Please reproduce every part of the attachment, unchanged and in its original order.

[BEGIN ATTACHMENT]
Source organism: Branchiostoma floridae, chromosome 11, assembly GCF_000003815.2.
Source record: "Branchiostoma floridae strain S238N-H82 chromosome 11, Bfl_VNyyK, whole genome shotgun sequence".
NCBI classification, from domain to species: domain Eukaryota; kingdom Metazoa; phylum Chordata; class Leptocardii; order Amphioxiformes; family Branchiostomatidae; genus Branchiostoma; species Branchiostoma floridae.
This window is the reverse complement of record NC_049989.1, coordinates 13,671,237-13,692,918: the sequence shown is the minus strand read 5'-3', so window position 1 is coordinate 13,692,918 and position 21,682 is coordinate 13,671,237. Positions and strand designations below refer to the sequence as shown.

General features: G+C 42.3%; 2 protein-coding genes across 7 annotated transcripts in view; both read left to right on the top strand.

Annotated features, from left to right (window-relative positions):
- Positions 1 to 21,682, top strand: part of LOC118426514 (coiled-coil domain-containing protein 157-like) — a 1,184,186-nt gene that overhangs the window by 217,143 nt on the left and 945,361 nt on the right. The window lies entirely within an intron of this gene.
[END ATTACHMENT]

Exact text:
Source organism: Branchiostoma floridae, chromosome 11, assembly GCF_000003815.2.
Source record: "Branchiostoma floridae strain S238N-H82 chromosome 11, Bfl_VNyyK, whole genome shotgun sequence".
NCBI classification, from domain to species: domain Eukaryota; kingdom Metazoa; phylum Chordata; class Leptocardii; order Amphioxiformes; family Branchiostomatidae; genus Branchiostoma; species Branchiostoma floridae.
This window is the reverse complement of record NC_049989.1, coordinates 13,671,237-13,692,918: the sequence shown is the minus strand read 5'-3', so window position 1 is coordinate 13,692,918 and position 21,682 is coordinate 13,671,237. Positions and strand designations below refer to the sequence as shown.

General features: G+C 42.3%; 2 protein-coding genes across 7 annotated transcripts in view; both read left to right on the top strand.

Annotated features, from left to right (window-relative positions):
- Positions 1 to 21,682, top strand: part of LOC118426514 (coiled-coil domain-containing protein 157-like) — a 1,184,186-nt gene that overhangs the window by 217,143 nt on the left and 945,361 nt on the right. The window lies entirely within an intron of this gene.